for a nuclear earth penetrator. At DoD's urging, I even spent an entire
day at Offutt Air Force Base getting briefed by STRATCOM, but I was
never told of any specific military mission requiring the nuclear
"The Department of Energy's nuclear weapons complex
has so many fundamental management problems that have not received
sufficient Federal oversight that it troubles me deeply that Congressional
opposition to RNEP generate so much attention. The development of
new weapons for ill-defined future requirements is not what the Nation
needs at this time. What is needed, and what is absent to date, is
leadership and fresh thinking for the 21 st Century regarding nuclear
security and the future of the U.S. stockpile."
ADVANCED WEAPONS CONCEPT/RELIABLE REPLACEMENT WARHEAD:
"One other change we made last year was to zero out
the Advanced Concepts Initiative and redirect the funding for weapons
design work into a new effort called a Reliable Replacement Warhead
to improve the reliability and longevity of existing weapons and their
"Part of the Department's rationale for the Advanced
Concepts proposal was to challenge the skills of the existing group
of weapons designers and provide opportunities for the younger generation
of designers to conduct design work and thereby maintain a skilled
cadre at the national labs.
"The Reliable Replacement Warhead concept will provide
the research and engineering problems necessary to challenge the workforce
while at the same time refurbishing some existing weapons in the stockpile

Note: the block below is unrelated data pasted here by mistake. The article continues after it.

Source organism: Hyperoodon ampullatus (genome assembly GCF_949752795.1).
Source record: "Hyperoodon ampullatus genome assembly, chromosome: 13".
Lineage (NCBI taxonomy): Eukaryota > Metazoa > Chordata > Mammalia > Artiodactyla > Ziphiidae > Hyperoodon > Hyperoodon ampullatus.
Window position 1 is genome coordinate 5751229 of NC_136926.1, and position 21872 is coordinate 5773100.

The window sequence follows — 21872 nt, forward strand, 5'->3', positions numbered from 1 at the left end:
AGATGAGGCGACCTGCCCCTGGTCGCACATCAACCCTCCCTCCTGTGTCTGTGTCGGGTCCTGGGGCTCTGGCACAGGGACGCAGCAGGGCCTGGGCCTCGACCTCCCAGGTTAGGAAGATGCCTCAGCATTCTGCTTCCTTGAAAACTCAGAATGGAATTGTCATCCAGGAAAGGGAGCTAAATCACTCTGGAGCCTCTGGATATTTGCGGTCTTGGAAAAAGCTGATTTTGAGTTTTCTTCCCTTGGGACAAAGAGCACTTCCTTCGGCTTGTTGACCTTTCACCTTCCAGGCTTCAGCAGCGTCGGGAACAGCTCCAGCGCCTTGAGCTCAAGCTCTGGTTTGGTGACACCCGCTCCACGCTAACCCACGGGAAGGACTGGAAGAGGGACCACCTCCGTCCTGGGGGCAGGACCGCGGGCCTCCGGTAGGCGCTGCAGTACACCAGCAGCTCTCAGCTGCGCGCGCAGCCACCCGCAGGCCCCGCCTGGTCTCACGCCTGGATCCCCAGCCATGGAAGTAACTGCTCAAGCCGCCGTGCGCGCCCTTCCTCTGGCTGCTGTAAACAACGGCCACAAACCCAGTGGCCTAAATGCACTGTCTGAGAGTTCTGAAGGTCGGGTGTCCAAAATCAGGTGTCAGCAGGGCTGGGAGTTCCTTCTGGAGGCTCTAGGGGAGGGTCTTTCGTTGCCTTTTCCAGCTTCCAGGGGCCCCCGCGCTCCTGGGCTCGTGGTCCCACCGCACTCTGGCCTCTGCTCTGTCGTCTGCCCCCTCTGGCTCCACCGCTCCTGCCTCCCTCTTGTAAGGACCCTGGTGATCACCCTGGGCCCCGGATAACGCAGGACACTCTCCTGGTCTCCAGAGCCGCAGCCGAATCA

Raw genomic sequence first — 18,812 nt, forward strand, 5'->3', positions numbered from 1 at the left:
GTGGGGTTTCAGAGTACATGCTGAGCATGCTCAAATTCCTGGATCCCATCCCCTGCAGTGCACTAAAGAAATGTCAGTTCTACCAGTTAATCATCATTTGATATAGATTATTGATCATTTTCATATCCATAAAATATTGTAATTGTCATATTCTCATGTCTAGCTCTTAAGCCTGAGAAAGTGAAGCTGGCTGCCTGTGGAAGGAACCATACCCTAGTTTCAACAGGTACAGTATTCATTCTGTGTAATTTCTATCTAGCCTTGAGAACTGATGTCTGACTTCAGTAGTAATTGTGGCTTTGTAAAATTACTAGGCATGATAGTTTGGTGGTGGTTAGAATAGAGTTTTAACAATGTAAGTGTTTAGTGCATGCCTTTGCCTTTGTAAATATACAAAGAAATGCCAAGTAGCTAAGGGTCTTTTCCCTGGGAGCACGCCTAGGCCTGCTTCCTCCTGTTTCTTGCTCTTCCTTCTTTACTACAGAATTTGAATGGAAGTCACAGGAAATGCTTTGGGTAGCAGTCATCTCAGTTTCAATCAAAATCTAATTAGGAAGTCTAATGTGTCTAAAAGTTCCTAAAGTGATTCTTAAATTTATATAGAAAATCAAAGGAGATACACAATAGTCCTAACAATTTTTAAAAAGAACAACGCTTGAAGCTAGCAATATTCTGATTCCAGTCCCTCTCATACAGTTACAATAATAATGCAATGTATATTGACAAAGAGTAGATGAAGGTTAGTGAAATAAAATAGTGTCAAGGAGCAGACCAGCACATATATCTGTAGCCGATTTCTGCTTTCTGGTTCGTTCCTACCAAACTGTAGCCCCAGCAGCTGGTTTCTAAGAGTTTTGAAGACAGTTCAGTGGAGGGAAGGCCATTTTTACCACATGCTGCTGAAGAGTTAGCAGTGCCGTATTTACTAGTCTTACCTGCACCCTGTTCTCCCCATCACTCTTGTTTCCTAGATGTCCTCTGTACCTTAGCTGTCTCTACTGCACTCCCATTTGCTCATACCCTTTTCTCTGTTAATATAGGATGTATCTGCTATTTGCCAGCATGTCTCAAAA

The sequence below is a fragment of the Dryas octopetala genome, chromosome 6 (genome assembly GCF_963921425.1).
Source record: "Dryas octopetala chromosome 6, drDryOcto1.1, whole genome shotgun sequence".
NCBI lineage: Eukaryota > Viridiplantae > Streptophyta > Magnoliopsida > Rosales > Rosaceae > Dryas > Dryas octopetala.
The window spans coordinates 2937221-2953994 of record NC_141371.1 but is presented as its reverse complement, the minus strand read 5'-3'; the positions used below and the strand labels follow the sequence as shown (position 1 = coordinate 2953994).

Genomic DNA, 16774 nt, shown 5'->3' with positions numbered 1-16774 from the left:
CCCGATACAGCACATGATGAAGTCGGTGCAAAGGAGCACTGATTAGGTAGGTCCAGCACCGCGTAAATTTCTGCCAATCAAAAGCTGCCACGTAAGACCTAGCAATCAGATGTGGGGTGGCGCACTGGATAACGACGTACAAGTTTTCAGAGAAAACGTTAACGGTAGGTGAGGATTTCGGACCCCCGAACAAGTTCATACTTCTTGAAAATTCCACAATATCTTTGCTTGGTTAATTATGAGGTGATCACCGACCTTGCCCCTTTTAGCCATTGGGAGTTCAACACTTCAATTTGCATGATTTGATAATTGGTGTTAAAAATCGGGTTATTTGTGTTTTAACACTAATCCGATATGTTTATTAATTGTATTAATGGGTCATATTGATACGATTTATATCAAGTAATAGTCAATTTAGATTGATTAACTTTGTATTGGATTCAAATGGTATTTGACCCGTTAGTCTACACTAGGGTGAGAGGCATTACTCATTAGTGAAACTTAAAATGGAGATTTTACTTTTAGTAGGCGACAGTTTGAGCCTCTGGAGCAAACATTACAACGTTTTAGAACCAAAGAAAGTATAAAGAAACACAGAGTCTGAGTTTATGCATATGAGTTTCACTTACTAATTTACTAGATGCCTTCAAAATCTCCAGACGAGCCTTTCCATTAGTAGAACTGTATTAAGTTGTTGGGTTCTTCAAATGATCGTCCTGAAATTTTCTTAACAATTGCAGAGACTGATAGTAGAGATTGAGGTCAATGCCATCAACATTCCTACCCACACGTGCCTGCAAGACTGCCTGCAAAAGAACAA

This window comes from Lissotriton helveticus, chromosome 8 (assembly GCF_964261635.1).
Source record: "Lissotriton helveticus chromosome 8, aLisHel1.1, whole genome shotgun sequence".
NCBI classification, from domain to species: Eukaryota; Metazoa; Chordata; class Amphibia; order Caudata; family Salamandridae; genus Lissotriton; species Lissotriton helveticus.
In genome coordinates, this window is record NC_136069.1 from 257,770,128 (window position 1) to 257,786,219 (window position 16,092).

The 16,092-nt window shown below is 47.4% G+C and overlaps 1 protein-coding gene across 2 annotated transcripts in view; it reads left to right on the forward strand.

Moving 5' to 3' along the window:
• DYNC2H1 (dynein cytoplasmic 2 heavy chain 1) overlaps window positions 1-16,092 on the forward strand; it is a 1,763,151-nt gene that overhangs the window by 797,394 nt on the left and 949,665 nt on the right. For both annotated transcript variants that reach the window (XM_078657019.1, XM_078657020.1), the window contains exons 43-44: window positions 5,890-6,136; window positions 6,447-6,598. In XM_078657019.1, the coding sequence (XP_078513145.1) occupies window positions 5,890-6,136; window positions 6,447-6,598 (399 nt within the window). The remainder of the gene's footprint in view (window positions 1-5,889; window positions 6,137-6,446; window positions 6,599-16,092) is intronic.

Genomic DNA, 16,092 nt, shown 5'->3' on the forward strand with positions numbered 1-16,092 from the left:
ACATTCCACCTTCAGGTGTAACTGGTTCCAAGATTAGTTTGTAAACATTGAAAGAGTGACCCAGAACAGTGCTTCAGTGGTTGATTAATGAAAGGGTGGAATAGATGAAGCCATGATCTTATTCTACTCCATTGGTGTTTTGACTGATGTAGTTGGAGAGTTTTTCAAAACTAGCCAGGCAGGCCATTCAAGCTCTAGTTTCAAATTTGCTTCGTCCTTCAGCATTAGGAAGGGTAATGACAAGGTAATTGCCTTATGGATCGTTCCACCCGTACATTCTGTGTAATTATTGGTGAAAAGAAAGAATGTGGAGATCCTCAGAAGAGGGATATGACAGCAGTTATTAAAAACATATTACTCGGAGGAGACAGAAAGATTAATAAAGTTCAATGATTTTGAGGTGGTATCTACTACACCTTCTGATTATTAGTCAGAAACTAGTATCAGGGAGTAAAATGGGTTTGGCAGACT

without developing a new weapon that would require underground testing
to verify the design. A more robust replacement warhead, from a reliability
standpoint, will provide the stockpile hedge that is currently provided
by retaining thousands of unnecessary warheads."
MODERN PIT FACILITY:
"In the FY 2005 bill, Congress rolled back the large
request for the Modern Pit Facility until the Department of Energy
completes the studies that will determine how big the production capacity
will have to be to maintain the stockpile. Until we have that information,
it is premature to design and site a pit facility. I do not oppose
the eventual design and construction of a pit facility. However, at
this stage in the process, my concern and responsibility is to provide
sufficient oversight to ensure the American taxpayers their money
is being well spent.
"DOE initially proposed a pit facility with a Cold War
production capacity of 450 pits per year ignoring the Stockpile reductions
decided by the President. I felt that made no sense and argued for
a go-slow approach on this new multi-billion construction project
until the Department completes the science experiments on plutonium
aging to determine the actual production capacity needed to support
the long-term size of the stockpile. The FY 2005 bill provides $7
million to continue a conceptual design effort and the only prohibition
concerning the modern pit facility is on designating a specific construction
site during fiscal year 2005."
Richard M. Jones
Media and Government Relations Division
American Institute of Physics